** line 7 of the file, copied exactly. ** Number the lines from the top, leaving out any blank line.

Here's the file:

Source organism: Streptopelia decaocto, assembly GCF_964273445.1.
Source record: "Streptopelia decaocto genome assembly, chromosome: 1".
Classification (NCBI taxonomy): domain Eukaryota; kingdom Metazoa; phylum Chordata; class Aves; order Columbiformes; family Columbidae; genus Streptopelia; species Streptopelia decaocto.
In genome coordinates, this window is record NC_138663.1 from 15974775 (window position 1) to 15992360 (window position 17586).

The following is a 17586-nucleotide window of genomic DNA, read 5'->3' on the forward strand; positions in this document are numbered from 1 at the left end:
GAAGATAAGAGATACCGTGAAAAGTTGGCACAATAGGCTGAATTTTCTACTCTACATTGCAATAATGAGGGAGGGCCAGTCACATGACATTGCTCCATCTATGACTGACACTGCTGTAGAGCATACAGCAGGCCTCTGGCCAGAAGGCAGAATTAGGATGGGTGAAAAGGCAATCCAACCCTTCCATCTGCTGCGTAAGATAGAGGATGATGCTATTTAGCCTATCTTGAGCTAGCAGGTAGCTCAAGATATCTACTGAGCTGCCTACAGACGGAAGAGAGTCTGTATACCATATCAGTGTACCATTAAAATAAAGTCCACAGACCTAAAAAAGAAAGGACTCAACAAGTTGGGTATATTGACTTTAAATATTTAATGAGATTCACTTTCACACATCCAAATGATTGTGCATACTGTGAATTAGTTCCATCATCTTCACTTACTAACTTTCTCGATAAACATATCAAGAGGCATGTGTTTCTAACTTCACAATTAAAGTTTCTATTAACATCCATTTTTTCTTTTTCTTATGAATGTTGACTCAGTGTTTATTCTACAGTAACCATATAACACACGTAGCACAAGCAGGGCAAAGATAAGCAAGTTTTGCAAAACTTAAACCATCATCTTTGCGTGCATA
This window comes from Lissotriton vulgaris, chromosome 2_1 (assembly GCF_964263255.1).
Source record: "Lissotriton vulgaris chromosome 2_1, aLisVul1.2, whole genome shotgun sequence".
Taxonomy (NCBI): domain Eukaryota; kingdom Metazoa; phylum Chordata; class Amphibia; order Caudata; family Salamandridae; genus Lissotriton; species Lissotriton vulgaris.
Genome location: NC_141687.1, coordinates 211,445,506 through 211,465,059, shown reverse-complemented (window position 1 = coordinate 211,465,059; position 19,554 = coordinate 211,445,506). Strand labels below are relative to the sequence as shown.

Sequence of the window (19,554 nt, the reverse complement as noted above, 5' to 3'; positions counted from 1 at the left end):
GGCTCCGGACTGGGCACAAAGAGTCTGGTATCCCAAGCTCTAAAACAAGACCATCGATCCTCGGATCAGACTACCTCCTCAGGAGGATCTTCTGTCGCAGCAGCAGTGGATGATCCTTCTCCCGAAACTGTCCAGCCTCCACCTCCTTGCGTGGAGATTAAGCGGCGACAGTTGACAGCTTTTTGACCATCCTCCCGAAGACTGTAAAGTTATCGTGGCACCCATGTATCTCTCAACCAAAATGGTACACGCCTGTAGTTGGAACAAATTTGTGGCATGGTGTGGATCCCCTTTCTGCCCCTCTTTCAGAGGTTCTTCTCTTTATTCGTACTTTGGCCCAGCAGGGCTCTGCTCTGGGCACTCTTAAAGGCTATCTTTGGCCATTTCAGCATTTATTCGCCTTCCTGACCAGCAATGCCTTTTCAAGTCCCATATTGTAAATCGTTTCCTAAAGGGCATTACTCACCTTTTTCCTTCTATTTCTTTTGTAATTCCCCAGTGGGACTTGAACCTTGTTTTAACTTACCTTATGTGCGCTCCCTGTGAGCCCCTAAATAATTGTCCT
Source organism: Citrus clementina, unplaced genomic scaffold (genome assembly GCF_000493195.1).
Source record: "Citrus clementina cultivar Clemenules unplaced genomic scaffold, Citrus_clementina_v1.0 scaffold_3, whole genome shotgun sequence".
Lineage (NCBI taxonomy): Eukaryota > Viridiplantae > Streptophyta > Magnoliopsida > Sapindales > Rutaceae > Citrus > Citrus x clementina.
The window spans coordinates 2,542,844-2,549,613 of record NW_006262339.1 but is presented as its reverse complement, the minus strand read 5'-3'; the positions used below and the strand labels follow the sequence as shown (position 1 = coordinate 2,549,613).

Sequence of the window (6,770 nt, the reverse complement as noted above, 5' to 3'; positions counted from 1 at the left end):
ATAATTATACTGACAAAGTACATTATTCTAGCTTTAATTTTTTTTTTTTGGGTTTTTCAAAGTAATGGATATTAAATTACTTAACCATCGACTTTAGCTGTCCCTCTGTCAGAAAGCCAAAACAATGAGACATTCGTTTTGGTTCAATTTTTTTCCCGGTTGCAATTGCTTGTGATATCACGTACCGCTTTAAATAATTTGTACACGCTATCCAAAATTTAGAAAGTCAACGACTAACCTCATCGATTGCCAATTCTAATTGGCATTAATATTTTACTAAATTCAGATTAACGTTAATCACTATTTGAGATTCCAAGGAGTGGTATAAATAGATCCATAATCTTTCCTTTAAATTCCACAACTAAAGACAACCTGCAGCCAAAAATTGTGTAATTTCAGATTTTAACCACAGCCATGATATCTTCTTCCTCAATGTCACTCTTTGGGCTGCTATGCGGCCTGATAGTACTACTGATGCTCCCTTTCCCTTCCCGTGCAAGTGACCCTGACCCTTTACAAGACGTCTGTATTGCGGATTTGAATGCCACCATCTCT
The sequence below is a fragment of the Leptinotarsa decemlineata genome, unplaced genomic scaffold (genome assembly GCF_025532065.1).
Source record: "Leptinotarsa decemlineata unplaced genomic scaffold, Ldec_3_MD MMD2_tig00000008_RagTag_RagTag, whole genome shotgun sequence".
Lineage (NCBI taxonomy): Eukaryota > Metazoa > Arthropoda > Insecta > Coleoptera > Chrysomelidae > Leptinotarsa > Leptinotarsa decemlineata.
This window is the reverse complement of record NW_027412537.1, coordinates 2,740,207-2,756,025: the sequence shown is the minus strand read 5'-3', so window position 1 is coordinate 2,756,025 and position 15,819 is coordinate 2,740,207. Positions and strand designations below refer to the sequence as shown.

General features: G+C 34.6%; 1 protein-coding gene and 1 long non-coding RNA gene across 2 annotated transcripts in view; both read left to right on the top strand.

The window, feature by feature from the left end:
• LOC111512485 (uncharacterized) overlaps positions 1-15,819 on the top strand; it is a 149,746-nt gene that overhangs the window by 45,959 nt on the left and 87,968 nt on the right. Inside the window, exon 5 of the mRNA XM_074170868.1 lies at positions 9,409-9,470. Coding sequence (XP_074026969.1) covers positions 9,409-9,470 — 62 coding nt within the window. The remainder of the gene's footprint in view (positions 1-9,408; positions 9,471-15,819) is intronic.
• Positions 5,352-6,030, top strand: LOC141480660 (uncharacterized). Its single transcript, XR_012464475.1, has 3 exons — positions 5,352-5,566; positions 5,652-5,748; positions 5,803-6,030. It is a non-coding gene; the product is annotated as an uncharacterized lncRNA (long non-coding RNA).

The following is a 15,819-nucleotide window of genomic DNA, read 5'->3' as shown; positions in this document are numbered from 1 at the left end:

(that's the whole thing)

This window comes from Lissotriton vulgaris, chromosome 2_1 (assembly GCF_964263255.1).